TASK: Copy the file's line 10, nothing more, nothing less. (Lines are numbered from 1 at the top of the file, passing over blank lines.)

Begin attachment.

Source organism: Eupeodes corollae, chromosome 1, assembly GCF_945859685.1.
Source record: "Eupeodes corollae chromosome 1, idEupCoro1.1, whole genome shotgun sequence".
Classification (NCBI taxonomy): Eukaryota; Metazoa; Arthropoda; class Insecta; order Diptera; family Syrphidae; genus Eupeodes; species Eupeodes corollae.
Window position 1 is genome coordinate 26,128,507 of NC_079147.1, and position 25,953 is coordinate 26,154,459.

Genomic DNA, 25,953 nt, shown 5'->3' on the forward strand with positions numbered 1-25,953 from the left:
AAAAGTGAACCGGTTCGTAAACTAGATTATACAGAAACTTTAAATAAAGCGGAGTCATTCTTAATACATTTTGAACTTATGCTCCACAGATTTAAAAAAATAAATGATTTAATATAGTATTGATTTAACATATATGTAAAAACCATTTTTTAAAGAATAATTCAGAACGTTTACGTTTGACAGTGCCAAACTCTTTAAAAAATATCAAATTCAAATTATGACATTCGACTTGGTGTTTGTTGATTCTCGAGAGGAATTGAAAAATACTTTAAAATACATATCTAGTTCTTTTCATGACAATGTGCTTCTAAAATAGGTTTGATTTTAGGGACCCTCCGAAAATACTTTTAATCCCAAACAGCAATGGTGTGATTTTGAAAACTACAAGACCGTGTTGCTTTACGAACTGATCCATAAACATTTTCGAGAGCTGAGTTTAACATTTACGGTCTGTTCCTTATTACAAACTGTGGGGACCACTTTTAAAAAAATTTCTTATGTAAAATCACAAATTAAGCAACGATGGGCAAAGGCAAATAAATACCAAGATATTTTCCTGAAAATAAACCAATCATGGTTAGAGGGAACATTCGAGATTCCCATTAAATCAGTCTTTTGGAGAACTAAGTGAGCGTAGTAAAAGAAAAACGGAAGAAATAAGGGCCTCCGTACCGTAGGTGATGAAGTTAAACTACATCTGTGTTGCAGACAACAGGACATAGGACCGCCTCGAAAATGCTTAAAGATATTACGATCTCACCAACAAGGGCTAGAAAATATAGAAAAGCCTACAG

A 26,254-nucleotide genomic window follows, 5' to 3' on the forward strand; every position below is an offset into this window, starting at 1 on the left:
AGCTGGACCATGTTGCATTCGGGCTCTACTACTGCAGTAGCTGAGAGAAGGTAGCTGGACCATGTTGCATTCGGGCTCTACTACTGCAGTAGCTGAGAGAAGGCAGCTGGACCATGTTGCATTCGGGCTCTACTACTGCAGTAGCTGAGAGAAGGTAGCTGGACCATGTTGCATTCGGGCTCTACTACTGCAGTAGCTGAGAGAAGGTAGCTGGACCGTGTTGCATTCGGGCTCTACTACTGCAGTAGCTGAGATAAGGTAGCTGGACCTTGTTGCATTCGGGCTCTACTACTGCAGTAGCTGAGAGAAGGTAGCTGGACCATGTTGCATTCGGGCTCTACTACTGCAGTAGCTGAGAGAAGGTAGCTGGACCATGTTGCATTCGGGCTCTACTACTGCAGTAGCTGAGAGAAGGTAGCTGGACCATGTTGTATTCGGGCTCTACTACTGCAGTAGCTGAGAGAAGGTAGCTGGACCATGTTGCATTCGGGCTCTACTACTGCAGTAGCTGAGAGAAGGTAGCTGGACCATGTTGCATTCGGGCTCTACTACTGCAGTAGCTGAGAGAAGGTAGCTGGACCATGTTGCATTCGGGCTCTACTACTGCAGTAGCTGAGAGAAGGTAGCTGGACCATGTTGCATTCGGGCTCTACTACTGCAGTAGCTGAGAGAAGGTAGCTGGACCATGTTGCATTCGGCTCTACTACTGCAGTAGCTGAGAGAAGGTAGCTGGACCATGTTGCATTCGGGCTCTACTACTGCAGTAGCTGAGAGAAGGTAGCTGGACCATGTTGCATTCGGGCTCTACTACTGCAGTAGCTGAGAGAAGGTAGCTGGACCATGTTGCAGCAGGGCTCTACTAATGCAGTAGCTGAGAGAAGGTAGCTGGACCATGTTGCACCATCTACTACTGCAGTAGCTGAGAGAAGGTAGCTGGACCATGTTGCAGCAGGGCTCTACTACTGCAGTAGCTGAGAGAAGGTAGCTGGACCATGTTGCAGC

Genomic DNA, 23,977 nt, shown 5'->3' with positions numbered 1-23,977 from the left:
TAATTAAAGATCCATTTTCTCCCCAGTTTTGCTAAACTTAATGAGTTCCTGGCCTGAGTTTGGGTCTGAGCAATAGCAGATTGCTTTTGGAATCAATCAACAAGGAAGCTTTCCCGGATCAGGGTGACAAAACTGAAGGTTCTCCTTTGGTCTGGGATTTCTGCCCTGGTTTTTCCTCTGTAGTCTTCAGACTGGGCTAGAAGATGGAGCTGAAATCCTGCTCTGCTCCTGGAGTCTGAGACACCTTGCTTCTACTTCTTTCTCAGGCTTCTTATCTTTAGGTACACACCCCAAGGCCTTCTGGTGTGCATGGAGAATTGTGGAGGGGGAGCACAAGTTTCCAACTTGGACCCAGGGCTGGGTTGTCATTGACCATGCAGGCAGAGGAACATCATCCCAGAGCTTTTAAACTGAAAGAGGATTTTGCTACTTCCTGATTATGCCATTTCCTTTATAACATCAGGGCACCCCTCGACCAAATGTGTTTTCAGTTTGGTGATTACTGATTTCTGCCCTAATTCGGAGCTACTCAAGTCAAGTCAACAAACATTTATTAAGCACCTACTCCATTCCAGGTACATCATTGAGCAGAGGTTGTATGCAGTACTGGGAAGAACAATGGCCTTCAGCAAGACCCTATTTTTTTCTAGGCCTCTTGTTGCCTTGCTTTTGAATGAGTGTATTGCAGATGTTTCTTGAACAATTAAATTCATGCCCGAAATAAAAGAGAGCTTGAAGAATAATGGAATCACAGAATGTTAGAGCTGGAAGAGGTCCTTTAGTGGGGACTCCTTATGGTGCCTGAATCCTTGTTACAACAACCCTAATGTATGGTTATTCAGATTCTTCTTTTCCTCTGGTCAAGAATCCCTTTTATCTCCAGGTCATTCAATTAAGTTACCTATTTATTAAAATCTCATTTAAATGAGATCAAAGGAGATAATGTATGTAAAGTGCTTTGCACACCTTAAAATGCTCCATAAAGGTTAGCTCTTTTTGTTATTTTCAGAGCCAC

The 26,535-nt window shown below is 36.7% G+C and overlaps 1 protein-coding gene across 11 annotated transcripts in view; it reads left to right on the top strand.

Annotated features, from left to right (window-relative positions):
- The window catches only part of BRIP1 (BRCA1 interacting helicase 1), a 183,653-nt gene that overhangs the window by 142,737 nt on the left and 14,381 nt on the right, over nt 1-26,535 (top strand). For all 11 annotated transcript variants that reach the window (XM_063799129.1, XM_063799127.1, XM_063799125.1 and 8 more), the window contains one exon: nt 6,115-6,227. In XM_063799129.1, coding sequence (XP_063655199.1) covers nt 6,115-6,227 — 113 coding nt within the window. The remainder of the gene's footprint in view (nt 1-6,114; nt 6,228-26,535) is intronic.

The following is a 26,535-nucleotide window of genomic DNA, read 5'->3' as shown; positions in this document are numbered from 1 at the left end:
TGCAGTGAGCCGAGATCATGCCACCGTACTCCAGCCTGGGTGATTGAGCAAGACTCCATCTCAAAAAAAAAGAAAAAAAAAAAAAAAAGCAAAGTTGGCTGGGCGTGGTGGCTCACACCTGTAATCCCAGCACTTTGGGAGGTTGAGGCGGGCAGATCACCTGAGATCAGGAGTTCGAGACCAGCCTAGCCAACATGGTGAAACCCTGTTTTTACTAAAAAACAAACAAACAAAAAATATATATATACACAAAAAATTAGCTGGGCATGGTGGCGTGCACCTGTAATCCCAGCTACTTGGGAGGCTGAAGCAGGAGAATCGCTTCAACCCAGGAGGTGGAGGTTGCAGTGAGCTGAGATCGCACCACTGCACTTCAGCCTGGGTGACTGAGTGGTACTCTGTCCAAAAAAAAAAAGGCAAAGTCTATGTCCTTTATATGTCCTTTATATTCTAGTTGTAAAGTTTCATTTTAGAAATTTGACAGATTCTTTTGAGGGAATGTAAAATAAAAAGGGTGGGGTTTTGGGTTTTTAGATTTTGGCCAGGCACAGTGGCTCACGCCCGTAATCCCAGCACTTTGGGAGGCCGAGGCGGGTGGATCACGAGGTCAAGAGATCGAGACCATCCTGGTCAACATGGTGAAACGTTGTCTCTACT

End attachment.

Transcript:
TAATTAAAGATCCATTTTCTCCCCAGTTTTGCTAAACTTAATGAGTTCCTGGCCTGAGTTTGGGTCTGAGCAATAGCAGATTGCTTTTGGAATCAATCAACAAGGAAGCTTTCCCGGATCAGGGTGACAAAACTGAAGGTTCTCCTTTGGTCTGGGATTTCTGCCCTGGTTTTTCCTCTGTAGTCTTCAGACTGGGCTAGAAGATGGAGCTGAAATCCTGCTCTGCTCCTGGAGTCTGAGACACCTTGCTTCTACTTCTTTCTCAGGCTTCTTATCTTTAGGTACACACCCCAAGGCCTTCTGGTGTGCATGGAGAATTGTGGAGGGGGAGCACAAGTTTCCAACTTGGACCCAGGGCTGGGTTGTCATTGACCATGCAGGCAGAGGAACATCATCCCAGAGCTTTTAAACTGAAAGAGGATTTTGCTACTTCCTGATTATGCCATTTCCTTTATAACATCAGGGCACCCCTCGACCAAATGTGTTTTCAGTTTGGTGATTACTGATTTCTGCCCTAATTCGGAGCTACTCAAGTCAAGTCAACAAACATTTATTAAGCACCTACTCCATTCCAGGTACATCATTGAGCAGAGGTTGTATGCAGTACTGGGAAGAACAATGGCCTTCAGCAAGACCCTATTTTTTTCTAGGCCTCTTGTTGCCTTGCTTTTGAATGAGTGTATTGCAGATGTTTCTTGAACAATTAAATTCATGCCCGAAATAAAAGAGAGCTTGAAGAATAATGGAATCACAGAATGTTAGAGCTGGAAGAGGTCCTTTAGTGGGGACTCCTTATGGTGCCTGAATCCTTGTTACAACAACCCTAATGTATGGTTATTCAGATTCTTCTTTTCCTCTGGTCAAGAATCCCTTTTATCTCCAGGTCATTCAATTAAGTTACCTATTTATTAAAATCTCATTTAAATGAGATCAAAGGAGATAATGTATGTAAAGTGCTTTGCACACCTTAAAATGCTCCATAAAGGTTAGCTCTTTTTGTTATTTTCAGAGCCAC